Molecular Dynamics Simulations of Surfactant and Lipid Assemblies
Ronald Larson, Zuwei Wang, Barry Shang, Hwankyu Lee, and Senthil Kandasamy. University of Michigan, Ann Arbor, MI 48109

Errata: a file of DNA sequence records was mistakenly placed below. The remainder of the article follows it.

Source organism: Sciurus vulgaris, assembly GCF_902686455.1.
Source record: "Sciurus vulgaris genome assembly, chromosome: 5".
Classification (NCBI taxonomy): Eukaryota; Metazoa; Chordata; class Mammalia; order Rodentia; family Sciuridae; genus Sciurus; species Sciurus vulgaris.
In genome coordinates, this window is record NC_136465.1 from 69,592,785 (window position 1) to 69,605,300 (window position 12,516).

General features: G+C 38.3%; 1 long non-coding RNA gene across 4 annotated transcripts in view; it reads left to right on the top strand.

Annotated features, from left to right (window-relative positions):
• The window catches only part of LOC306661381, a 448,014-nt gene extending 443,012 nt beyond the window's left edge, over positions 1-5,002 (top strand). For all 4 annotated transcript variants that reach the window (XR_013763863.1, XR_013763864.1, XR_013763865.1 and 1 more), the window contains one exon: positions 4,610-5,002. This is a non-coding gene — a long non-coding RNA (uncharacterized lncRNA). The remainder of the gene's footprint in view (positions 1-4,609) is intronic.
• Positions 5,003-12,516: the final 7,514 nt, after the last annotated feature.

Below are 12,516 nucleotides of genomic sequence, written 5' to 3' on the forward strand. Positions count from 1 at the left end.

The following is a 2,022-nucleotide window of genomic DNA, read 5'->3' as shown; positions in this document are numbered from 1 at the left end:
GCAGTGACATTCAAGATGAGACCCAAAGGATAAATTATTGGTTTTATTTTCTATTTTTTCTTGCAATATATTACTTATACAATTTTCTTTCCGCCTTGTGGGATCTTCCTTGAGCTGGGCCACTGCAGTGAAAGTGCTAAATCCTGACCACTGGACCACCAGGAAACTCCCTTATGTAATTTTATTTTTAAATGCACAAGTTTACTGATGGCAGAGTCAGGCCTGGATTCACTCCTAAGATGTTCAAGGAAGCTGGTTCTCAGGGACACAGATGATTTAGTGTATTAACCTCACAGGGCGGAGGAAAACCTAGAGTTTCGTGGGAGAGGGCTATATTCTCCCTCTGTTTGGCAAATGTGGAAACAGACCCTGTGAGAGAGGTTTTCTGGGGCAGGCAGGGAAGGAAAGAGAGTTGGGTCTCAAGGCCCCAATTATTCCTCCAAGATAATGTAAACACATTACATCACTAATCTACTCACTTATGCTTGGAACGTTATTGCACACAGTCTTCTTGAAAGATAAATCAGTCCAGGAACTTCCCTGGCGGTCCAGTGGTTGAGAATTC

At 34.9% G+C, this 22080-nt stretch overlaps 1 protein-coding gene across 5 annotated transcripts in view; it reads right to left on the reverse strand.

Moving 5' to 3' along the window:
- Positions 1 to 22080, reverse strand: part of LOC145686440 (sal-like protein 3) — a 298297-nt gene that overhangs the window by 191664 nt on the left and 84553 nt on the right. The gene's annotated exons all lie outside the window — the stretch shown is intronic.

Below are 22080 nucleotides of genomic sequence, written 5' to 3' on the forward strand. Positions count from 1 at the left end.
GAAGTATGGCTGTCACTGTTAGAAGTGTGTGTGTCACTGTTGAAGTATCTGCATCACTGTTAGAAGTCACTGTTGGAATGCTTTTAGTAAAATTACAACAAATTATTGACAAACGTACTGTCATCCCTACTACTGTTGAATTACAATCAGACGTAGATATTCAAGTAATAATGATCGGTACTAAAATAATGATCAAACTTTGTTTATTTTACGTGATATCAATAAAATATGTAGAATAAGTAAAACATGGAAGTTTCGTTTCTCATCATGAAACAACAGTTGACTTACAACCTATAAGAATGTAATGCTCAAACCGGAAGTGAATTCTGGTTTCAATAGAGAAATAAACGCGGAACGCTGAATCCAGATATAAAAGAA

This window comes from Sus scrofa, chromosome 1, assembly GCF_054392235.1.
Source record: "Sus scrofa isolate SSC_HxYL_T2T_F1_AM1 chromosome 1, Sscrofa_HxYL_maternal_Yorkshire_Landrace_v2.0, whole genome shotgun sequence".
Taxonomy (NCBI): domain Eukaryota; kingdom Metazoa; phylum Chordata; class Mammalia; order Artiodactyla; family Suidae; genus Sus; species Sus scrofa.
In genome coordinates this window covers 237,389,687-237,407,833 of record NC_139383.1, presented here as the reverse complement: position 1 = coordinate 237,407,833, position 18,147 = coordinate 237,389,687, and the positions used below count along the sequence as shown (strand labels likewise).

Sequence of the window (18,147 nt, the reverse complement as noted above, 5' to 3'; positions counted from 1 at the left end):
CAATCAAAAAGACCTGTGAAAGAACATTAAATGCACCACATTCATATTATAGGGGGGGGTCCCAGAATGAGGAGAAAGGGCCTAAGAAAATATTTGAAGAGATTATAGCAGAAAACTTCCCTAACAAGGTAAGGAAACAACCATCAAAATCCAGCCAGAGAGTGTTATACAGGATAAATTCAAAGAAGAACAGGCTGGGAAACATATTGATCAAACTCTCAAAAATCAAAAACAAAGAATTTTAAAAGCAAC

We use atomistic and coarse-grain molecular dynamics simulations to study the interactions of surfactant micelles and lipid monolayers and bilayers with polymers and proteins. Specific problems include atomistic molecular dynamics simulations of an anionic sodium dodecyl sulfate (SDS) micelle and a nonionic poly(ethylene oxide) (PEO) polymer in aqueous solution. We show that the polymer resides on the micelle surface and at the hydrocarbon-water interface, leading to a selective reduction in the hydrophobic contribution to the solvent-accessible surface area of the micelle. The association is mainly driven by hydrophobic interactions between the polymer and surfactant tails, and produces the commonly accepted “beaded necklace” structure of the SDS-PEO complex. We also investigate “hydrophobic mismatch” in the length of hydrophobic domains of transmembrane peptides relative to the width of the hydrophobic domain of bilayers using model “KALP” peptides consisting of alanine and leucine lipophilic residues capped at both ends by lysines. We find that the peptide/bilayer system compensates for mismatch through a combination of peptide tilting, local bilayer bending, and lysine side-chain “snorkeling,” in the case that the hydrophobic domain of the peptide is shorter than that of the lipid bilayer. Finally, the conditions under which cationic dendrimers can induce pore formation in bilayers are studied by coarse-grained MD simulations and the results compared favorably with recent experiments.